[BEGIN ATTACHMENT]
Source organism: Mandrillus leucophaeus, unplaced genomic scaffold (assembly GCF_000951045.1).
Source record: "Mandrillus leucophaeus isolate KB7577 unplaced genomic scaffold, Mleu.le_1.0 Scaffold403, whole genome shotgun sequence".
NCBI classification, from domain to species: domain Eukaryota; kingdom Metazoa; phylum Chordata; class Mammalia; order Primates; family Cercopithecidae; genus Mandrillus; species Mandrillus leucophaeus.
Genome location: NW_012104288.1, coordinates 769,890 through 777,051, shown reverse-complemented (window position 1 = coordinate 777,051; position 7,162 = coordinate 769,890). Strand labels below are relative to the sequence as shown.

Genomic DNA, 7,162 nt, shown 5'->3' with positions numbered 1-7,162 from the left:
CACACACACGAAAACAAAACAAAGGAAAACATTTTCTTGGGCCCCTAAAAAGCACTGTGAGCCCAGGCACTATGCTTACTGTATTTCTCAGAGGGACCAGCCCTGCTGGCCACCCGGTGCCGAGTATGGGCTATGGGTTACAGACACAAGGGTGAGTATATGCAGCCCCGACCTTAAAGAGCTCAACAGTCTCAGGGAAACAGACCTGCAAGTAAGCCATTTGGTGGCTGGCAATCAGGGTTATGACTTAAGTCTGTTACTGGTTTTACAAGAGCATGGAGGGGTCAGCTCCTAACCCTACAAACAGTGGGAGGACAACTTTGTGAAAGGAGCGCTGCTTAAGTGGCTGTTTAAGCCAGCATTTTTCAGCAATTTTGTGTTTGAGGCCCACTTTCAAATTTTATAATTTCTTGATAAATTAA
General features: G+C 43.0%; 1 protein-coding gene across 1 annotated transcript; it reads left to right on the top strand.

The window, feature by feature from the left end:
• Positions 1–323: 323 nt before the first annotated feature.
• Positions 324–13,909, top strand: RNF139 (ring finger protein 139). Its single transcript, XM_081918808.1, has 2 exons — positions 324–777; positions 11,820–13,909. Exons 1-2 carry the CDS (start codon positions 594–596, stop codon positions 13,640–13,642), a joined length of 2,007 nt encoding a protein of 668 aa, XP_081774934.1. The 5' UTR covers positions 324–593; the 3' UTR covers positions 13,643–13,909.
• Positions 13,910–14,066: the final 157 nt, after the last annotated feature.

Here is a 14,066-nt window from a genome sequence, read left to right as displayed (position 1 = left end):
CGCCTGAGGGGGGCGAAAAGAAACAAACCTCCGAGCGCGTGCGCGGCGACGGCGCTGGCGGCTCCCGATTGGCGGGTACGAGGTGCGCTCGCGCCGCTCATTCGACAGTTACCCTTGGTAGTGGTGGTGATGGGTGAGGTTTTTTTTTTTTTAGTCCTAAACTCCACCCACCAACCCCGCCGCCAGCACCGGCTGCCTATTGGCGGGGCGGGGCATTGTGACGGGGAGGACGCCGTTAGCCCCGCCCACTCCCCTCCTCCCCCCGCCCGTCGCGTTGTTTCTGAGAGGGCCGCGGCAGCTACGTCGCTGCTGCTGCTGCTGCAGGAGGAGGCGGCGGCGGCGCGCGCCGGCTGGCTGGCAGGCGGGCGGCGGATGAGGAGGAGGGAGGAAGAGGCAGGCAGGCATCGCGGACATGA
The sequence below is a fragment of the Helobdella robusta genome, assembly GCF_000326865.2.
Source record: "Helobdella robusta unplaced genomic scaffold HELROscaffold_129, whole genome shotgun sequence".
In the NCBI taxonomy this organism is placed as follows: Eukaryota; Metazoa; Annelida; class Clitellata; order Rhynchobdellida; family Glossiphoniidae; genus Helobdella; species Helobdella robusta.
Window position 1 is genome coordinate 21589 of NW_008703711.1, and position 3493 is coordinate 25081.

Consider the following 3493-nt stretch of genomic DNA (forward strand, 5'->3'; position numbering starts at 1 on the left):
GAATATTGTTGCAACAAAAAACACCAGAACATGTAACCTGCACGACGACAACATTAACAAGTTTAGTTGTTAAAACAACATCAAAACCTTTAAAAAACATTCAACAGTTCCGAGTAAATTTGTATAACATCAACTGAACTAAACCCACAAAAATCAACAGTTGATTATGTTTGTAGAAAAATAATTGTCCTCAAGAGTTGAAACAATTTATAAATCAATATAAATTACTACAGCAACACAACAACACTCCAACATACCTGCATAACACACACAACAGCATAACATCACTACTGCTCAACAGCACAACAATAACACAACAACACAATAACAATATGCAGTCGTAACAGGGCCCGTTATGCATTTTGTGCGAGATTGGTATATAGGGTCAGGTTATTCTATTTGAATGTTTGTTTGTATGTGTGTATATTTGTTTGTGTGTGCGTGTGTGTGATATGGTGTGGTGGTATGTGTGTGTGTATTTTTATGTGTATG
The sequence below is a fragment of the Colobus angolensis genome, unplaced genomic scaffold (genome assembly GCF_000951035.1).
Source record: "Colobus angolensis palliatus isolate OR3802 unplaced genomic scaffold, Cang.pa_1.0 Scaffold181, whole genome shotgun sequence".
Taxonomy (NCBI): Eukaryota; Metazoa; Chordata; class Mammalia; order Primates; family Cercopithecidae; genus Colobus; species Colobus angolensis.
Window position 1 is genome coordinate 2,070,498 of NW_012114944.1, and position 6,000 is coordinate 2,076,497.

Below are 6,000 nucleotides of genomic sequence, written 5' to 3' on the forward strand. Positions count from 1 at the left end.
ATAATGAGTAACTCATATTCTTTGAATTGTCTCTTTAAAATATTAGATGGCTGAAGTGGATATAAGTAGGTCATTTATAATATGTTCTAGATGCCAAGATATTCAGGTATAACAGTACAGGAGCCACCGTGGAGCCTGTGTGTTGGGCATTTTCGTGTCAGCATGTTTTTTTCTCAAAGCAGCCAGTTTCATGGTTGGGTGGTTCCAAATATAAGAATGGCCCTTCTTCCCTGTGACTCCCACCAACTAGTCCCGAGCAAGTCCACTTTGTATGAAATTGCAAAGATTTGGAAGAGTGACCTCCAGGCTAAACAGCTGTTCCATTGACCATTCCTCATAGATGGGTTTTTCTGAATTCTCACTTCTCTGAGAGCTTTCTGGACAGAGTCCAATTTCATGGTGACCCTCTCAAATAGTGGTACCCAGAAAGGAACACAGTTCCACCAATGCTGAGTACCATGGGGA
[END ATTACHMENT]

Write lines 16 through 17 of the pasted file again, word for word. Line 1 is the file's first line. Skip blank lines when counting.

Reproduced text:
In the NCBI taxonomy this organism is placed as follows: Eukaryota; Metazoa; Annelida; class Clitellata; order Rhynchobdellida; family Glossiphoniidae; genus Helobdella; species Helobdella robusta.
Window position 1 is genome coordinate 21589 of NW_008703711.1, and position 3493 is coordinate 25081.